"By 1982 I was able to buy another 3000 acres of neighbouring property and we got going on new methods of farming such as spraying and direct drilling.
"We were a bit slow to start direct drilling but it became pretty evident it had to be the way to go because working up and back was only building up Sunday soils (too dry to sow on Saturday, too wet to sow on Monday).
"I bought a Steiger Panther and a John Shearer 31 foot (9.3 metres) Trashworker and the first time we put it in the ground we had to manually lift 10 tynes and choke them because we were going in about six inches (150 milimetres) and we couldn't pull it.
"The boomsprayer we had was a WA-made Computorspray with a 20ft (6m) wide boom."
By the time he established his last crop in 1998 his machinery plant was "a bit of everything'.
"We still had the old Steiger which had clocked up 9500 hours and it sold at our clearing sale but I can't remember how much for,'' Mr Ingleton said.
These days, he remains one of the main characters in Beacon as curator of the Men's Shed, which he established with his mate and retired local businessman Maurice Bailey in 2010.
The locals call it 'Bruce's shed' and at any one time, you might find four old tinkerers restoring machinery.
It has since expanded to two sheds and the hope is that in the future another shed will go up to accommodate a growing list of tractors, trucks, harvesting and seeding gear to become one of the town's tourist attractions.
Currently the sheds house 33 machines.
The first project was to restore a 1947 Fordson Major E272N which had been retrieved from the scrap heap by a local farmer.
"The original owner was Frank Styler, who was one of the original settlers in Beacon," Mr Ingleton said.
The oldest tractor is a 1923 McCormick Deering which has been loaned to the Men's Shed by local farmers Jason, Raymond and Stuart Faulkner.
"The engine parts were scattered in the sand when we went to pick it up and the Faulkner brothers supplied parts they sourced from the United States," he said.
"We stripped it and rebuilt it in two weeks to working order."
The second oldest is a 1924 Holt crawler tractor with Caterpillar-type tracks and with a power rating of 19 kiloWatts (25 horsepower).
"It starts on petrol and runs on kerosene," Mr Ingleton said.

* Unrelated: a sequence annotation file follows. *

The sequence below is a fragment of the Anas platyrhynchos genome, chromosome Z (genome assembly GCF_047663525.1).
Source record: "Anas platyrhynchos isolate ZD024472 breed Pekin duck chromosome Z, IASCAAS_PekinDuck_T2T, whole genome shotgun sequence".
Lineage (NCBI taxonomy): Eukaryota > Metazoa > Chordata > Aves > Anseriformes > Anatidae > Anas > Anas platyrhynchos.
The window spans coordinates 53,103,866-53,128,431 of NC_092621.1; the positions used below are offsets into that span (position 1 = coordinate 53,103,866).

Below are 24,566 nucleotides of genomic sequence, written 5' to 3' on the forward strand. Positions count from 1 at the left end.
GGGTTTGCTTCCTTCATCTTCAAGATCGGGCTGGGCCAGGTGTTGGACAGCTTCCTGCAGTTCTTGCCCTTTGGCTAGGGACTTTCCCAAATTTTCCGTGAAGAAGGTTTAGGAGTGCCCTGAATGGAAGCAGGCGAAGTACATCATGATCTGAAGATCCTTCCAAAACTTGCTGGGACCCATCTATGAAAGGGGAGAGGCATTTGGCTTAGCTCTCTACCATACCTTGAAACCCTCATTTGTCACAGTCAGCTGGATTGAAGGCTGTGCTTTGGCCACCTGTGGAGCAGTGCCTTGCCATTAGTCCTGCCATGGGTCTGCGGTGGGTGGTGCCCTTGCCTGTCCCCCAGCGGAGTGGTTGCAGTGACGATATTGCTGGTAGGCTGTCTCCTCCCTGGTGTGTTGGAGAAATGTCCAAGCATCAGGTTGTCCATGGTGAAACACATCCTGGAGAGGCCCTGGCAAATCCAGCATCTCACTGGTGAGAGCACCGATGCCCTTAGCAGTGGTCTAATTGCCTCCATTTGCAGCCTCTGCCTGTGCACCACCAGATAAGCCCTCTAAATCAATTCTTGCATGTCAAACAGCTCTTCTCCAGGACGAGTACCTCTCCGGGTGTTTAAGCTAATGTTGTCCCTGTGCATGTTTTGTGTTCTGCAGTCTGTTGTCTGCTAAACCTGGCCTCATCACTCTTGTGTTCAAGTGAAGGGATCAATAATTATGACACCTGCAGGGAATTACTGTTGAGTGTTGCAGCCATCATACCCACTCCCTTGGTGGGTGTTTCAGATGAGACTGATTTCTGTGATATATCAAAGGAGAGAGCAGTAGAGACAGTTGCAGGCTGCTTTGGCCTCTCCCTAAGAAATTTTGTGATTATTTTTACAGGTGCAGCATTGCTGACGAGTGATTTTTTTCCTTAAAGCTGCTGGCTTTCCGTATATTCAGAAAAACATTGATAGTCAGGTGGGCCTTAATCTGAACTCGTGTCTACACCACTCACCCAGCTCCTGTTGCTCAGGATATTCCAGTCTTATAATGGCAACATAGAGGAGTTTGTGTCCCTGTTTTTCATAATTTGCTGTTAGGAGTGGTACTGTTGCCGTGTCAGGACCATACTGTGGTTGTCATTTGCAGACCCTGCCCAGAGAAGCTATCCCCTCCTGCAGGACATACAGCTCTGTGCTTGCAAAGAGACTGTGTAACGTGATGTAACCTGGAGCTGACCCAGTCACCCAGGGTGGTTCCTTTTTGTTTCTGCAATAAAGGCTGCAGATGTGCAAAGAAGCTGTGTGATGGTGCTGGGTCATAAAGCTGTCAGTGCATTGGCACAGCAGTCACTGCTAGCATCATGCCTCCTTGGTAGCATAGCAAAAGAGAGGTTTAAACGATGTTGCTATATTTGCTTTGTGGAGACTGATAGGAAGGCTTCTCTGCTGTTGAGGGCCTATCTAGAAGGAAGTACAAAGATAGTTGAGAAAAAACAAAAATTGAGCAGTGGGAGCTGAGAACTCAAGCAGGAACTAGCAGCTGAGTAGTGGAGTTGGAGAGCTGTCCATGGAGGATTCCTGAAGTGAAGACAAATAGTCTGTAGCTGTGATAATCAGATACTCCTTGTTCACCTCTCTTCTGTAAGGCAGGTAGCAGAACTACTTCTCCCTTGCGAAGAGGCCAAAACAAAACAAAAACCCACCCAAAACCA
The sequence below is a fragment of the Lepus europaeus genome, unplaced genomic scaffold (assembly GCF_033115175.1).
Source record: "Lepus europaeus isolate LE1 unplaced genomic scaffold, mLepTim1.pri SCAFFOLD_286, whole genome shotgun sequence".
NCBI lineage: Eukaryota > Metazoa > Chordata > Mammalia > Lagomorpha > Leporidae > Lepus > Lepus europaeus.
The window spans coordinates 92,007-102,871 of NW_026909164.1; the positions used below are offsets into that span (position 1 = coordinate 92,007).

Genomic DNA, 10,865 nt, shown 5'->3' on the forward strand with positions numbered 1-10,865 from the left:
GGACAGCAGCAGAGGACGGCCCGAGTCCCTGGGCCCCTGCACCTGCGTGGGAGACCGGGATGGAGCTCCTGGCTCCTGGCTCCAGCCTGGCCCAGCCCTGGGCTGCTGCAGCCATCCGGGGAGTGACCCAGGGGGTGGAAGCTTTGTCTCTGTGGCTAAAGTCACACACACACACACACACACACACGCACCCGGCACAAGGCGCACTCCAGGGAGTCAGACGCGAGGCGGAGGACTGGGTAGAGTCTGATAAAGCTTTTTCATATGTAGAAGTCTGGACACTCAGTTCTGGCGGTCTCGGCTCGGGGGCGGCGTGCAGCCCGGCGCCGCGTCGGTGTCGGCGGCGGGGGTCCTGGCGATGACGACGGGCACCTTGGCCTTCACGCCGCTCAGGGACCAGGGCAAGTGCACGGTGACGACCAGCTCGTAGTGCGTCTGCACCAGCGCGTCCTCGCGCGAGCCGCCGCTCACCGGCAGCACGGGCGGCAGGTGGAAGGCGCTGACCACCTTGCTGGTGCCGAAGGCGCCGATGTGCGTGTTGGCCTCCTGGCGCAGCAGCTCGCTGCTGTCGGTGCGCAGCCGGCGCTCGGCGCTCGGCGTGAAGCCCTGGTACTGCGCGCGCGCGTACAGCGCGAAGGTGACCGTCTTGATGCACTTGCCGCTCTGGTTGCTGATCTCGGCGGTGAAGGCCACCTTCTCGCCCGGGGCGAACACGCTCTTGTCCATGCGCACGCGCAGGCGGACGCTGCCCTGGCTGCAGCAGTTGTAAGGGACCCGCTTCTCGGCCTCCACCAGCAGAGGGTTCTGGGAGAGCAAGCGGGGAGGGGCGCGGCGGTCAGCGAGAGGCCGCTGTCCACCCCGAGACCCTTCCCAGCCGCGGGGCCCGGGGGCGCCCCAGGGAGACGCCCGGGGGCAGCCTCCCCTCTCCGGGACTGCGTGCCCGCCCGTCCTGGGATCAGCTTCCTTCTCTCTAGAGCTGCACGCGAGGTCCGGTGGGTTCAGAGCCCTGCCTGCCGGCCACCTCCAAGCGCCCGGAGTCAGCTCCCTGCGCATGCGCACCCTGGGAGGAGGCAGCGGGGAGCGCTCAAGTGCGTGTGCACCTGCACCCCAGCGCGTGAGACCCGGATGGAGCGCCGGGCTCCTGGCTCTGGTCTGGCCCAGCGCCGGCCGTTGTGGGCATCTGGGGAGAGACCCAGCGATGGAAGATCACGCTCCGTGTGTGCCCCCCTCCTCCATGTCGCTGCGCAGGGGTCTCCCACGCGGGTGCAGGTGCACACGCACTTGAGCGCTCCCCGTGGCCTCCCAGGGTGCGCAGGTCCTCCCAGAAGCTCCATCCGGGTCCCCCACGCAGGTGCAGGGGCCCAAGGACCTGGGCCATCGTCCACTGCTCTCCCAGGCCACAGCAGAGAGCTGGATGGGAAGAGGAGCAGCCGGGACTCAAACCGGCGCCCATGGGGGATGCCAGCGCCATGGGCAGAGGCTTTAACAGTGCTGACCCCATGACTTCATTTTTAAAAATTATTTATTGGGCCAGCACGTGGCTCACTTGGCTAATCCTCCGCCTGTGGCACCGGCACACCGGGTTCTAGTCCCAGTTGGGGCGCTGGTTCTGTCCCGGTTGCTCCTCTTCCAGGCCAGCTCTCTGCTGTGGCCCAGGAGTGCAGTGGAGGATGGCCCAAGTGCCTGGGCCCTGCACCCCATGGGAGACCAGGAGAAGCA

"It was from John Arnold's property at north Wialki and was used for clearing when the country was being opened up.
"We painted it in the original grey."
A rare tractor in the line-up is a 1936 Fordson Major half track with the "famous" Perkins Six engine.
"It was one of the first half-track tractors to be built but when we got it as a donation from a local farmer the rear end was on tyres," Mr Ingleton said.
"We found the half tracks on a farm north of here and decided to take the wheels off and put on the tracks.
"The engine was stuffed but we stripped it and rebuilt it.
"The only modification was drilling two holes into the back of the transmission to fit the engine properly to make it as close to the original as possible."
Another rare beauty is a Deutz M317M with a water-cooled engine which was donated by local farmers Jeff and Sue Munns.
Mr Munn's father Stan used it as the farm's main tractor which he bought in 1961.
"The timing gears were stripped so we got new gears fabricated in Perth," Mr Ingleton said.
"It still has its original tyres."
Another member of the historic collection is a Steiger Cougar II donated last year by former Beacon machinery dealer Bob Adshead, who at one time was the biggest Steiger dealer in Australia.
"We want to paint it and it needs a bit of tarting up but the engine is still sweet," Mr Ingleton said.
"It's a big restoration job and way beyond our little group but hopefully we'll get it done somehow."
Another local farmer John Dunne donated his father's Caterpillar D2 crawler tractor, which triggered another story.
"I was working for Harry Dunne at the time when he got it," Mr Ingleton said.
"He was reading the instruction book at the railway siding and couldn't work out how to start it.
"But I knew it had a petrol pilot motor which you had to start first to crank the diesel motor to oil it up and get it warm.
"So I got it started and drove it back to the farm.
"It was one of the first of its kind in the district and it came up from Wigmores in Guildford."
According to Mr Dunne, his father "used the tractor for everything".
Another milestone was his marriage to Shirley Williams as a 22-year-old.
And the memories live on as Mr Ingleton recalls one of his great joys in his younger life was to dance with Shirley.
"All good things come to an end and Shirley passed away on October 15, 2009, just nine months short of our 60th wedding anniversary," he said.
"She's buried up there in the Beacon cemetery."